Sexual dimorphism in secretion of hypothalamic gonadotropin-releasing hormone and norepinephrine after coitus in rabbits

Shu Ping Yang, K. Y.Francis Pau, David L. Hess, Harold G. Spies

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36 Scopus citations


Coital activation of the hypothalamo-hypophyseal ovarian axis (HOA) is well documented in rabbits, but coital excitation of the hypothalamo- hypophyseal testicular axis (HTA) is less well described. We and others have postulated that the response of the HOA to coitus, as characterized by a dramatic release of hypothalamic GnRH, may be mediated by an increase in norepinephrine (NE) neuronal activity. Herein, we studied selective HOA and HTA responses in New Zealand White rabbits before, during, and after coitus. Firstly, we determined the effects of microdialysis (μD) and blood-sampling methods on plasma LH and testosterone (T) patterns in male rabbits during sexual performance. Subsequently, we compared the patterns of release in GnRH and norepinephrine (NE) from the arcuate nucleus-median eminence (AME) at 10- min intervals with changes in plasma LH levels in copulating male and female rabbits. Lastly, in 2.5-min AME μD samples from females immediately after coitus, we measured NE and GnRH concentrations to determine whether NE release precedes that of GnRH. Tethered, freely moving rabbits were exposed to their partners for 10 min at the end of the third (10-min sampling for 5- 7 h) or second (2.5-min sampling for 4 h) hour. Data from individuals that did not mate during the 10-min of pairing in the 5- to 7-h sampling trials were included as a control group (sham-mated). The results showed no changes (P > 0.05) in plasma LH and T in either mated (LH: pre, 0.13 ± 0.08 ng/ml; post, 0.15 ± 0.03 ng/ml; T: pre, 2.39 ± 1.20 ng/ml; post, 0.85 ± 0.26 ng/ml) or sham-mated males (LH: pre, 0.21 ± 0.08; post, 0.25 ± 0.10 ng/ml; T: pre, 1.46 ± 0.51 ng/ml; post, 1.40 ± 0.38 ng/ml). Likewise, coitus did not alter patterns of AME-NE (pre, 0.47 ± 0.25; post, 0.56 ± 0.25 ng/ml) and GnRH (pre, 0.61 ± 0.45; post, 0.74 ± 0.32 pg/ml) in mated or sham- mated males. The constant HTA activity during coitus in males appears to be independent of experimental manipulation per se because LH and T levels between μD (0.18 ± 0.05 and 1.72 ± 0.85 ng/ml, respectively) and non-μD (0.16 ± 0.05 and 1.52 ± 0.36 ng/ml, respectively) rabbits were not different (P > 0.05). In contrast to males, females displayed unambiguous and simultaneous increases in NE (P < 0.05) and GnRH (P < 0.01) release from the AME within 10-20 min after coitus; these elevated concentrations in μD samples lasted for 3-4 h. Microdialysis NE levels averaged 0.02 ± 0.01 ng/ml before mating, whereas postcoital values averaged 0.09 ± 0.01 ng/ml. GnRH levels were 1.04 ± 0.56 and 11.78 ± 5.06 pg/ml before and after coitus, respectively. Concomitant increases in plasma LH levels were also observed after coitus in these female rabbits. Moreover, measurements of NE and GnRH in 2.5-min μD samples revealed that the postcoital increase in NE preceded that in GnRH by 2.5-7.5 min (P < 0.05). The results suggest that neuroendocrine circuits in the two sexes of the New Zealand White rabbit respond differently to genital stimulation. In male rabbits, coitus does not alter patterns of AME NE or GnRH secretion, nor does it change the circulating levels of plasma LH or T. Conversely, in females, coitus induces the rapid release of hypothalamic NE, GnRH, and pituitary LH. The increase in coitally induced NE occurs before the rise in GnRH, which supports the hypothesis that NE is a critical neurochemical in coital activation of GnRH neurons.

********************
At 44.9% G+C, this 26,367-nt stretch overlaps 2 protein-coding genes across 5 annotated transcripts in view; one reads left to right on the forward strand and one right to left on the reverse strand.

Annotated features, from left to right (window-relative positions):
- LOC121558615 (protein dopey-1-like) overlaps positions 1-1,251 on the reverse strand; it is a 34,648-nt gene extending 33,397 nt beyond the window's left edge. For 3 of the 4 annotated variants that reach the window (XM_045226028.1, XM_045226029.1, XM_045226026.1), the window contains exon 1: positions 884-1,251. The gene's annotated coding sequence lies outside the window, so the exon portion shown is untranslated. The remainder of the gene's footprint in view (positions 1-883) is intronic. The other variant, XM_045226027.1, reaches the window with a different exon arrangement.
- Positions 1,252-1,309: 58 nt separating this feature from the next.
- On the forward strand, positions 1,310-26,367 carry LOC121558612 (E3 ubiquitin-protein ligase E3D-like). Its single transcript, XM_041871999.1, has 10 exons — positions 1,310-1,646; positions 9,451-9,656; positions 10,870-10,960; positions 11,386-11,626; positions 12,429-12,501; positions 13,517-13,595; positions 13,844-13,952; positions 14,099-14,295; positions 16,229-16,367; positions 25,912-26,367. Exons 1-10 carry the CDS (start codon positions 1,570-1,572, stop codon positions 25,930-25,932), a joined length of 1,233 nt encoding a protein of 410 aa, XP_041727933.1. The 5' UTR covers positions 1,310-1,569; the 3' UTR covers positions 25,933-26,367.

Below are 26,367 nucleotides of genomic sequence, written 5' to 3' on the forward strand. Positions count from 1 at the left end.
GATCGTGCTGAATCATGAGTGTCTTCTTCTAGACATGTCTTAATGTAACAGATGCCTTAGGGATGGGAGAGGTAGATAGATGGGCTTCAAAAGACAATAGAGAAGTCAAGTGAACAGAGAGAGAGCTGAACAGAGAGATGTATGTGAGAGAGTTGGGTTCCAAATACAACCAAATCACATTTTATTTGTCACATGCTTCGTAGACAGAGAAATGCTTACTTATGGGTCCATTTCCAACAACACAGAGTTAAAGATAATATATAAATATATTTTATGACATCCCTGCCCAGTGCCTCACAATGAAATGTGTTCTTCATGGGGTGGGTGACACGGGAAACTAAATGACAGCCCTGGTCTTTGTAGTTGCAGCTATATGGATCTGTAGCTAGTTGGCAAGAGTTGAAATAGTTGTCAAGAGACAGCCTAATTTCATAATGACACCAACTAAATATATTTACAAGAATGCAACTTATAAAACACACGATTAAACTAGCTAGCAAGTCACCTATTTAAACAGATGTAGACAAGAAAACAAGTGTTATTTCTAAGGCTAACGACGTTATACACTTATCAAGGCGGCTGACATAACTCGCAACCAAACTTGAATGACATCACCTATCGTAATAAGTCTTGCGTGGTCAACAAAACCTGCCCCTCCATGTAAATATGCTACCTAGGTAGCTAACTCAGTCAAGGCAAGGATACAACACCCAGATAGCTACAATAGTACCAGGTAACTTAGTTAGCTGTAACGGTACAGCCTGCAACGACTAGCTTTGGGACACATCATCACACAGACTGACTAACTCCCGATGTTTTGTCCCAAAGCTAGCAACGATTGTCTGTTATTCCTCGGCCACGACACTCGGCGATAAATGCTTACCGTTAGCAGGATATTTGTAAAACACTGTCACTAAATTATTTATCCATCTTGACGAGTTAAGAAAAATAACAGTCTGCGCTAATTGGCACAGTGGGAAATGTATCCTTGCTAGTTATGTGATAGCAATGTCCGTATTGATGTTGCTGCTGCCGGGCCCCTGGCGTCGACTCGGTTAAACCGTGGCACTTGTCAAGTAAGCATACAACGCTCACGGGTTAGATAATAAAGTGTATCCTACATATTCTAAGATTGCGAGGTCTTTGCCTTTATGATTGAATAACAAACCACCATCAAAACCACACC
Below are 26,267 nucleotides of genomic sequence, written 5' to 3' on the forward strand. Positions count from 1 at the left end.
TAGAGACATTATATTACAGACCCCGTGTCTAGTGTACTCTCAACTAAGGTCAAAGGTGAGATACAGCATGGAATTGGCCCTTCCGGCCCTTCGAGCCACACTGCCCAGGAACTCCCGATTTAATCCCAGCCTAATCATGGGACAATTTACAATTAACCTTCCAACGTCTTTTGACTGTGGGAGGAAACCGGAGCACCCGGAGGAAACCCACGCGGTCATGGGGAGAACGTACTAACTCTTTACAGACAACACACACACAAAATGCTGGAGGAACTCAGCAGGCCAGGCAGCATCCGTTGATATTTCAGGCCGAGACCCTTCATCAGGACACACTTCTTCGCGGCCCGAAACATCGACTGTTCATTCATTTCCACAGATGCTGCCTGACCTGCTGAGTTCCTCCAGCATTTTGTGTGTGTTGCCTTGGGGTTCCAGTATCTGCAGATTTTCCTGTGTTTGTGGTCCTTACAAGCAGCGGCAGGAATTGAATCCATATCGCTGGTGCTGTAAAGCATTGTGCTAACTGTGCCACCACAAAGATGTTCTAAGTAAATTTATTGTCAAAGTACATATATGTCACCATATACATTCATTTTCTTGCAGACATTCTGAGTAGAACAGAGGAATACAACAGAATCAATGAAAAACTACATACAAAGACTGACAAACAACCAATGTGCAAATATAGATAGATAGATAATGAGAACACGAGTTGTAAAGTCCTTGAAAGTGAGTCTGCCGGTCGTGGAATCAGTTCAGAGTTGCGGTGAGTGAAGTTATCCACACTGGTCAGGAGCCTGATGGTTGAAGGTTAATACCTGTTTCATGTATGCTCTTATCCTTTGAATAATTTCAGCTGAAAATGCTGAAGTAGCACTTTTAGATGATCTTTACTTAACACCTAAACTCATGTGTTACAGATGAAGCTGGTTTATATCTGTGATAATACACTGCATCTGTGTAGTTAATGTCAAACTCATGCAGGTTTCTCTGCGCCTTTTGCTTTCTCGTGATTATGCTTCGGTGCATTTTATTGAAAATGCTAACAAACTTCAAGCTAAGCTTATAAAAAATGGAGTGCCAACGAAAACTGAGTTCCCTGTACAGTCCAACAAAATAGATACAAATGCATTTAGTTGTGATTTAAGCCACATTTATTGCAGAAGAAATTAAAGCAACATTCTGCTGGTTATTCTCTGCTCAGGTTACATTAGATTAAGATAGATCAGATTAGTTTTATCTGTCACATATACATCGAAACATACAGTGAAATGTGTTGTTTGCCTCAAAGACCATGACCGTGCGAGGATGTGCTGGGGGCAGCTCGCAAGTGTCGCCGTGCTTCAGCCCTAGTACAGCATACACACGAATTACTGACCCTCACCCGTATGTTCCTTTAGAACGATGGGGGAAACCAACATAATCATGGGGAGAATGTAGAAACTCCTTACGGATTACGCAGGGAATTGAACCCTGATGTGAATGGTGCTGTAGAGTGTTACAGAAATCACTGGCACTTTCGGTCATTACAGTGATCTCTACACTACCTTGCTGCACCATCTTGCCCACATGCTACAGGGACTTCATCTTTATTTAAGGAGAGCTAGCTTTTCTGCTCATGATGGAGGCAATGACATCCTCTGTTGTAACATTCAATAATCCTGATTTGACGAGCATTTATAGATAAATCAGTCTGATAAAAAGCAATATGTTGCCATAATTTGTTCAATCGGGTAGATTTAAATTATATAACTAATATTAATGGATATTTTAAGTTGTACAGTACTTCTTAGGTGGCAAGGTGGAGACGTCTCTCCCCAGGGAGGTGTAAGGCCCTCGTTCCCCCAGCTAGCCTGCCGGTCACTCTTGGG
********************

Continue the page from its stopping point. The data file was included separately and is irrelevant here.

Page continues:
Original languageEnglish (US)
Pages (from-to)2683-2693
Number of pages11
Issue number7
StatePublished - 1996
Externally publishedYes

ASJC Scopus subject areas

  • Endocrinology


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